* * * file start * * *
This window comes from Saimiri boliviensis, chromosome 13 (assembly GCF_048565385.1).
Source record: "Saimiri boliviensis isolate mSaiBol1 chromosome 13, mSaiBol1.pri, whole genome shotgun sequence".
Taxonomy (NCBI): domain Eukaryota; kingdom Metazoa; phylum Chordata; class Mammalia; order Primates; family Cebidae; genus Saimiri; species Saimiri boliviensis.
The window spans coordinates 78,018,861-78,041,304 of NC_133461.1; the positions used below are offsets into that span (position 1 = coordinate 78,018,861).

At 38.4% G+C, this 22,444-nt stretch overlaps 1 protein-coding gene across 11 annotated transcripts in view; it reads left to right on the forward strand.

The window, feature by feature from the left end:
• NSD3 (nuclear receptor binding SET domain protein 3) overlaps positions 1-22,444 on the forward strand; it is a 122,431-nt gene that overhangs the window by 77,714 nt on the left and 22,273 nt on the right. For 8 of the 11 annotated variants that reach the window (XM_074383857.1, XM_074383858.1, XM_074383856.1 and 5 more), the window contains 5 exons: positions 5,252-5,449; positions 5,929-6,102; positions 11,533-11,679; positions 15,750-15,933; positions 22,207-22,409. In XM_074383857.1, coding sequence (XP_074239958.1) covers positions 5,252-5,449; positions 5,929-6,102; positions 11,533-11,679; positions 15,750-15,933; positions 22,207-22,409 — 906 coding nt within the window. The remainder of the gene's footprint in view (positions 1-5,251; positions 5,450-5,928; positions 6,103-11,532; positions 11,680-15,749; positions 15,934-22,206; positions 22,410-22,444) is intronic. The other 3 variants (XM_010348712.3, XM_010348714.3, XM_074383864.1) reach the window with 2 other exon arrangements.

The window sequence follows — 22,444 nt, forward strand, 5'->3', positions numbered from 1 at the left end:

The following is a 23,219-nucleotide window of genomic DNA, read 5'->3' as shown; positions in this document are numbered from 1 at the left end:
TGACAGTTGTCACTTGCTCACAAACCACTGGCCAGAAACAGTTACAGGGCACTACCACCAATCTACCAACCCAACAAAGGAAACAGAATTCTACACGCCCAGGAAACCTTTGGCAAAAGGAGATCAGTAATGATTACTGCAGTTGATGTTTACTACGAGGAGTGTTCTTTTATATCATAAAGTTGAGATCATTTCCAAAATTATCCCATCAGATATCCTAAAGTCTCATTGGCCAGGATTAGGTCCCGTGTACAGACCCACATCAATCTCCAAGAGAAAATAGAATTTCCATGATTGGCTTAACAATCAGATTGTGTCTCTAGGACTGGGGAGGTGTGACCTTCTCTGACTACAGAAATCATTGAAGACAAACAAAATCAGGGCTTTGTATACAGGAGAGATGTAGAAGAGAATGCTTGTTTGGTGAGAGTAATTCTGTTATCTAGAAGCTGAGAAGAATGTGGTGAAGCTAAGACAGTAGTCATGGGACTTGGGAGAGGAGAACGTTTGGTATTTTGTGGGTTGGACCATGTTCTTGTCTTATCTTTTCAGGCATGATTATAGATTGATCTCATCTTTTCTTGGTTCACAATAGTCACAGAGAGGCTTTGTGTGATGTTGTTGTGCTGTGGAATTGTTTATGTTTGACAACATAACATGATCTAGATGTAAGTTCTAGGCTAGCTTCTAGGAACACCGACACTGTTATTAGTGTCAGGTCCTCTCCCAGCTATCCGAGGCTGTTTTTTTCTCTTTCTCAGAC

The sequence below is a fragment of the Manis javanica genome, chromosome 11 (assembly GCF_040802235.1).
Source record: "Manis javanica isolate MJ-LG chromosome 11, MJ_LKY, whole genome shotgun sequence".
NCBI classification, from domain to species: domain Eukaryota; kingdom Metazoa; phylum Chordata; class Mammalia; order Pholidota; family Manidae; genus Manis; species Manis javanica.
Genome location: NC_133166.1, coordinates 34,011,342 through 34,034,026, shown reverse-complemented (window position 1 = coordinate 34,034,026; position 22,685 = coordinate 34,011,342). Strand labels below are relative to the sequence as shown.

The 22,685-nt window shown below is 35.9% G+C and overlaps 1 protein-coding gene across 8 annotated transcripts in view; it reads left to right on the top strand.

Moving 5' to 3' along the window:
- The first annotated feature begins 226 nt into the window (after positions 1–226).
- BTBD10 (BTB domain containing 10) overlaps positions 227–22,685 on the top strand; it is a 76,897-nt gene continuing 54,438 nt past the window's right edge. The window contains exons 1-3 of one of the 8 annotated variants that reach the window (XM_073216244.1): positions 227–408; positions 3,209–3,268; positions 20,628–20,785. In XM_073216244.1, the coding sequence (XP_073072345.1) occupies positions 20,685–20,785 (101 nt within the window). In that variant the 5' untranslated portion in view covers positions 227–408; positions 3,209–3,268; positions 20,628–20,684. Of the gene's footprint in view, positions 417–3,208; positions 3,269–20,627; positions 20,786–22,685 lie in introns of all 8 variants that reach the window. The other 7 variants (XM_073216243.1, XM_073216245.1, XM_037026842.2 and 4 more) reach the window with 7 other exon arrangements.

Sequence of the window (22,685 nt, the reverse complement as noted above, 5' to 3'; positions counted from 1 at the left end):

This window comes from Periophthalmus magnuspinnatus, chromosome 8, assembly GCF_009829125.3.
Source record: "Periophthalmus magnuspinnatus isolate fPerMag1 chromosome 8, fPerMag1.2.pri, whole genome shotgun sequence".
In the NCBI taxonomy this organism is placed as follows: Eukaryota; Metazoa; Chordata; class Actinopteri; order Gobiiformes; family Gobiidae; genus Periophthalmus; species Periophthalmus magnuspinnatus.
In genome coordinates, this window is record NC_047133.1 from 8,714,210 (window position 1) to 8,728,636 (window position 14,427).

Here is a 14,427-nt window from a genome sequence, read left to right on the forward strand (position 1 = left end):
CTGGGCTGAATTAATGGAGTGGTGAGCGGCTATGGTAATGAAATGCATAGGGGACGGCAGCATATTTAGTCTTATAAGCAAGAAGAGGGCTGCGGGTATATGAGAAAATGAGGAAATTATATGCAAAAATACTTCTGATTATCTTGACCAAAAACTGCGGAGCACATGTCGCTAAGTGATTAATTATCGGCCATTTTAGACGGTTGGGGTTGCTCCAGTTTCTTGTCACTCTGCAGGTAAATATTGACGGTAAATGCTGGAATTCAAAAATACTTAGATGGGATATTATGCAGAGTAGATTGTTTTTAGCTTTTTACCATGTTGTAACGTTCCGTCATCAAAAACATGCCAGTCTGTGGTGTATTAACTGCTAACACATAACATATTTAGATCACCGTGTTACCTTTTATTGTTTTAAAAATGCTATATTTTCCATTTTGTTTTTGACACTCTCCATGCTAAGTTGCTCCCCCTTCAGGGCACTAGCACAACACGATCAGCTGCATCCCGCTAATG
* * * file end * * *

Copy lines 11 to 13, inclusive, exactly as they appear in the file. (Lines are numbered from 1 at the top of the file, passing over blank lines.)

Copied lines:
The sequence below is a fragment of the Manis javanica genome, chromosome 11 (assembly GCF_040802235.1).
Source record: "Manis javanica isolate MJ-LG chromosome 11, MJ_LKY, whole genome shotgun sequence".
NCBI classification, from domain to species: domain Eukaryota; kingdom Metazoa; phylum Chordata; class Mammalia; order Pholidota; family Manidae; genus Manis; species Manis javanica.